Posted in knitting

Notta Gloves

Trigger mittens, also know as trigger finger mittens, have been used by the American military since at least the Civil War. A clever combination of the warmth of mittens with the flexibility of gloves, these mittens have a separate index finger to allow soldiers to easily operate machinery in cold temperatures.

I made these mittens for my grandson, based on specifications from his mother. She had made him a pair similar to these, but he lost one. Since I don’t care for military associations, I have renamed this style the Notta Glove. The name is self-explanatory.

This basic pattern came from Victory Light on Ravelry. Her design needed adaptations to create the index finger but they were easily made. The original design can be found at https://www.ravelry.com/patterns/library/zen-little-fingers-and-toes-part-1-mittens

You start the normal way, with a 2×2 rib cuff in the main color. Next, with larger needles, begin the 2 x 2 stranded knitting with the 2nd color.

I inserted a thumb gusset at this point – not included in the original pattern.

Use waste yarn to set up for an Afterthought thumb – I worked it over nine stitches. Continue in pattern to the top of the palm, where you divide for the 2 finger compartments. I put the outer 2/3rds of stitches on waste yarn and worked the index finger with 1/3 of the stitches. Add 2 stitches where the front and back meet between the fingers.

Put the held stitches back on the needles, continue in pattern until you reach the tip of the middle finger, and decrease down to nine stitches in the usual manner for mittens. Put held thumb stitches back on needles and knit the thumb last.

The hardest thing in knitting mittens is getting the second to match the first.
It’s easy to give the OK sign in Notta gloves.

These Nottas are pretty neat and quite warm. I may make a pair for myself.

Posted in knitting

Finished Object – Passages cardigan

Despite the long gestation period, this cardigan came out pretty well. I went with silver buttons to add a little bling to this teal blue sweater.

And now if you will indulge me, I would like to share some tips on how to make a sweater that fits. These nuggets of learning were revealed to me the hard way – through many years of experience and the making of several ill-fitted sweaters.

1. Start with the right measurements. For a sweater, these include hip, bust, cross-back, neck to wrist, armhole depth, upper arm width, and length (shoulder to garment hem.) TIP: If you own a coat or sweater that fits you well, you can take these measurements from it. If you don’t, get a friend to measure you.

2. Consider ease. Different body areas require different amounts of ease. Also different styles and yarn weights require more or less ease – thick yarns should have more ease, thin yarns can have no ease, or even negative ease. You may want a lot of room in your hip area, but a close fit at your bust – or vice versa! For an average fit, allow 2 inches at bust and hips and at least 1 inch at upper arm. Then use the schematic of your pattern to choose the right width to match your measurements and desired ease. TIP: Never add ease to the cross-back measurement. This is the distance across your back at the top of your armpits. If your sweater is too loose here it will slide off your shoulders.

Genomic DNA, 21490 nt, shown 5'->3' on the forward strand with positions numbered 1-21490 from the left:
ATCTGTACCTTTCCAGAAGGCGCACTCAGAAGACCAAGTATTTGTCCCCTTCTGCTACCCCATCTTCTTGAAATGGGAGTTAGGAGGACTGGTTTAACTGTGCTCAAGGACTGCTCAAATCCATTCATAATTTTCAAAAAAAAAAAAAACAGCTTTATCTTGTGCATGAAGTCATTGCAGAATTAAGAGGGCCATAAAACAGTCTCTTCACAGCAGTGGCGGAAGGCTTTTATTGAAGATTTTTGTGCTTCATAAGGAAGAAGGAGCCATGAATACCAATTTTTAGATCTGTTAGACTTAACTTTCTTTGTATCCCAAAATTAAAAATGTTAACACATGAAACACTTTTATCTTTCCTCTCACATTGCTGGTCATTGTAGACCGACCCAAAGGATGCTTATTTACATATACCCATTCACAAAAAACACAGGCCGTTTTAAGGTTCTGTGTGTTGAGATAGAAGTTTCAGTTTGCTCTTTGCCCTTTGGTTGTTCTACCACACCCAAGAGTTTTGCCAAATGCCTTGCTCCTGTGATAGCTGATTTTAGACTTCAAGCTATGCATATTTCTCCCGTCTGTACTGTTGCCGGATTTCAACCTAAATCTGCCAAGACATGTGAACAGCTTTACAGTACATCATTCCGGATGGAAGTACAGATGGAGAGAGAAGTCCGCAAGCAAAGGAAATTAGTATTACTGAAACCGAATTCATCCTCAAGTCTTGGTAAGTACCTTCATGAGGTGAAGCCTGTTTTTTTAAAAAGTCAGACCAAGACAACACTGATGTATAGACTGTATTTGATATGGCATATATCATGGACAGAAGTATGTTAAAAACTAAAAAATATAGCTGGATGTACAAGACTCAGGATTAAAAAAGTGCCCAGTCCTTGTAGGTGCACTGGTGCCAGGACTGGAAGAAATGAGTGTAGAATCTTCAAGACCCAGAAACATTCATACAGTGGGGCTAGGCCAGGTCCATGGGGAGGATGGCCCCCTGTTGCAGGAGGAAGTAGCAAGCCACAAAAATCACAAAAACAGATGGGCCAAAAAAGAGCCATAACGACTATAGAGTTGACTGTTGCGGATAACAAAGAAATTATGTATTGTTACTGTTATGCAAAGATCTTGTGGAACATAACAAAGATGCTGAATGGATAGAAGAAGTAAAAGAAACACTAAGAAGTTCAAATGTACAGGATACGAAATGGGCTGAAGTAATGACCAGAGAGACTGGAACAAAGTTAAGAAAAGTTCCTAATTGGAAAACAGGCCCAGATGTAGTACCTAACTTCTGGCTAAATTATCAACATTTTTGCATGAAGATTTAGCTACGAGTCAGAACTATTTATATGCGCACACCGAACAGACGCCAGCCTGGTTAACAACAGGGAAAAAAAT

Photo shows the cross-back area.

3. Make a swatch. Or two or three. While EZ says to swatch in stockinette stitch, I like to swatch in the same stitch that I will be using for the garment. Always wet-block your swatch. I know, this seems like an extra step. But it’s important because certain yarns (superwash) and quite a few stitch patterns open up a lot with blocking. If you take your gauge from an unblocked swatch, your sweater will invariably end up too long and too wide.

4. If you are curvy, incorporate waist shaping. Adding a decrease section and then an increase section between hips and ribs eliminates bulkiness while making room for your breasts. You can also use short rows under the bust area to add more fabric where it is needed in the sweater front.

5. Block the finished pieces before assembling. It makes the sewing up much easier. For this sweater, I wet-blocked the body and sleeves. I then sewed the shoulder seams with back-stitch and the sleeve seams with mattress stitch. Next I knit on the button band. To set in the sleeves use yarn and back-stitch up from the underarm to the shoulder seam. Tie off yarn and sew up the other side.

I hope that you have found something of value in my long discourse. For those who are wondering, the pattern is called Passages from Knit-Picks.com and the yarn is Camino Alpaca Premium 6-ply from Bremont. It is a wool, alpaca and nylon blend.

Posted in knitting

Finishing the Baby Fern Sweater

I had stopped working on this project until I could verify the baby’s arm length. My original design allowed for an 8 inch sleeve. To learn the truth I took a tape measure to the lake house. While she attempted to evade measurement by considerable wriggling, I won the battle, and determined her arms were 7 inches long. In the interests of planning for growth, I made the sleeves 7 1/2.